What do You See?Helen Keller, at age seven, was a wild, undisciplined child who lived in a dark, silent world brought on by an illness as an infant. What would have happened if Anne Sullivan had not had the vision of hope that gave her patience to teach Keller how to communicate and to learn? What would the world have lost without Anne Sullivan’s hope? Learn more.

What do You See?For three years, Anne Frank kept a diary of life as she saw it while hidden in an Amsterdam attic with her Jewish family. She saw hope in the middle of despair and death and shared with the world.

More about Anne Frank

What do You See?

What would have happened to America if the millions and millions of immigrants had given in to the fear of the unknown and just hunkered down where they were, imprisoned by despair? Much of the richness, color, and texture of American society would have never been enjoyed. More on Ellis Island.

Given a few minutes, you could make quite a list of people past and present who have risen above circumstances because they could see hope.

In the same few minutes, you can probably make a list of people who never quite made it because they couldn’t see beyond their failure and faults.

Negative thinking has the capacity to make us blind to hope; to success; to peace;

People of faith often use a technique of counting their blessings to overcome times of difficulty. Counting blessings can become a habit that slams the door on negative thinking.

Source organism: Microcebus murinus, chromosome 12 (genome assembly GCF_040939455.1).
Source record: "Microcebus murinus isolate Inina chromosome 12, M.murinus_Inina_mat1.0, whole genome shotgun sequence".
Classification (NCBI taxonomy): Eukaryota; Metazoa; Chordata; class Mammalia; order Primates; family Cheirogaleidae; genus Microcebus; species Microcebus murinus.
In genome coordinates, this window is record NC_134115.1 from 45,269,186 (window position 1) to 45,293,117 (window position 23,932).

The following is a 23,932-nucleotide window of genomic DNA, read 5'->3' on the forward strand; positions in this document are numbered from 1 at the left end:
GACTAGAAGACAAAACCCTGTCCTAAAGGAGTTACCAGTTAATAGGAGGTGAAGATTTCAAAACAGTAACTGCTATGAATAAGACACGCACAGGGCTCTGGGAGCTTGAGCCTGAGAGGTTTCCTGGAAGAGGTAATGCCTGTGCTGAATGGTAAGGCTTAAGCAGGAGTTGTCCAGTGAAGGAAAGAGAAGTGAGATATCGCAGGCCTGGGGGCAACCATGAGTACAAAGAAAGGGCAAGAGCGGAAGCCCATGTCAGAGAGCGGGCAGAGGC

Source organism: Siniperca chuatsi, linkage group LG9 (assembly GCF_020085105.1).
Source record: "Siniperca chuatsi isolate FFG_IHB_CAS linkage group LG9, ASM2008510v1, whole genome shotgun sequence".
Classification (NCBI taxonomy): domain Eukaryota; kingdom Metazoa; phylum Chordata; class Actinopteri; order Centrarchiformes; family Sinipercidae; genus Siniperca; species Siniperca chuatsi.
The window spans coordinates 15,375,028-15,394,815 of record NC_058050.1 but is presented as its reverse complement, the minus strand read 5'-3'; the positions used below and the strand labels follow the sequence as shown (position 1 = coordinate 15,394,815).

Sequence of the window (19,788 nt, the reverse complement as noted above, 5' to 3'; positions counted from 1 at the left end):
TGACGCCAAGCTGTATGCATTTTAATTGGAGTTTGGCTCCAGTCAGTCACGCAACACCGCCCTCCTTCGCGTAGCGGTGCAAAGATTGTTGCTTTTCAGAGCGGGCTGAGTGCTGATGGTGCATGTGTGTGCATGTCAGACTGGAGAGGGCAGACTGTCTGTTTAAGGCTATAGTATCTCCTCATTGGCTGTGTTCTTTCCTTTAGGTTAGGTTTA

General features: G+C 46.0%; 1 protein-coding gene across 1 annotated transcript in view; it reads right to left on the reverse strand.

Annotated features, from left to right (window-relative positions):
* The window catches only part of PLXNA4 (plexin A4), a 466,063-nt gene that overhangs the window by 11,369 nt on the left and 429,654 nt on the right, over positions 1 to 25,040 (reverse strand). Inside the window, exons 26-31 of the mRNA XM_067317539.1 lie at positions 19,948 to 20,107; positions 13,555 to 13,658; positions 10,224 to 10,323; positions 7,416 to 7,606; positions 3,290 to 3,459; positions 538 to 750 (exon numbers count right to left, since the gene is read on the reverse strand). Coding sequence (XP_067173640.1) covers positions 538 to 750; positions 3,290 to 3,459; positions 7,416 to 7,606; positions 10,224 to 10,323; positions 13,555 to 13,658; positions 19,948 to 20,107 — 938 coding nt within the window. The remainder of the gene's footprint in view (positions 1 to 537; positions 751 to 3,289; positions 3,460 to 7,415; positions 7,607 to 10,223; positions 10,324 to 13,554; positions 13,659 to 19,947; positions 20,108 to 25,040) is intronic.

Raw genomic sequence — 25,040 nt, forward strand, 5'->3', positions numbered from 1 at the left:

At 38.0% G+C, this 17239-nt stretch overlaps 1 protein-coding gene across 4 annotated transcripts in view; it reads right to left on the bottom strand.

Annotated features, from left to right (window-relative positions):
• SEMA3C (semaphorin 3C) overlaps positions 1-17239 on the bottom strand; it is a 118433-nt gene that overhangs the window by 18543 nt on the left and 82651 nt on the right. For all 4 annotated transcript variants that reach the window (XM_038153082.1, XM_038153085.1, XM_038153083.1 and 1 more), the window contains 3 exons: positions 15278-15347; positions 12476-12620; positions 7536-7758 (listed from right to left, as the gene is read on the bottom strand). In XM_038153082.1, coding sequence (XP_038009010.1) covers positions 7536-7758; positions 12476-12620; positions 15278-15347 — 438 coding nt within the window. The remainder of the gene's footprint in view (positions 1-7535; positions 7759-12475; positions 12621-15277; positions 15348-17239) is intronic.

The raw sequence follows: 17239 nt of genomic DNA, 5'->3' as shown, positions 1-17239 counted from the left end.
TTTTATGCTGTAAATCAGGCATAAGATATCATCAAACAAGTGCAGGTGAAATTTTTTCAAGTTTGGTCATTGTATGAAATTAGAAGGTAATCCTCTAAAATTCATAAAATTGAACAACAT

People of faith can also overcome circumstances by singing or speaking praise to their God. That too becomes a habit leading to peace and purpose.

But what if you’re not a person of faith?

All of us are made with a capacity to choose what we let ourselves think about. If a negative thought of a past hurt or shame pushes into our mind, we can simply and effectively dismiss that thought by saying something like, “I take that thought captive;” or “I will not think about that.” Do that and the thought always goes away.

It will probably come back and you can dismiss it again; and again; and again.

Dismiss it consistently and a part of your mind learns that you don’t want to think that thought and your mind dismisses it automatically.

When your mind is free of the thoughts that blind you, even for a few minutes, you have time to rationally consider your circumstances and make decisions that will lead you to a life of peace and hope.

Someone just thought, “That’s too simple. It won’t work for me.”

I suggest that you should immediately dismiss that thought and enjoy a moment of peace. Dismiss it again and enjoy a minute of peace.

Develop the habit of peace; it’s part of your nature if you let yourself see it.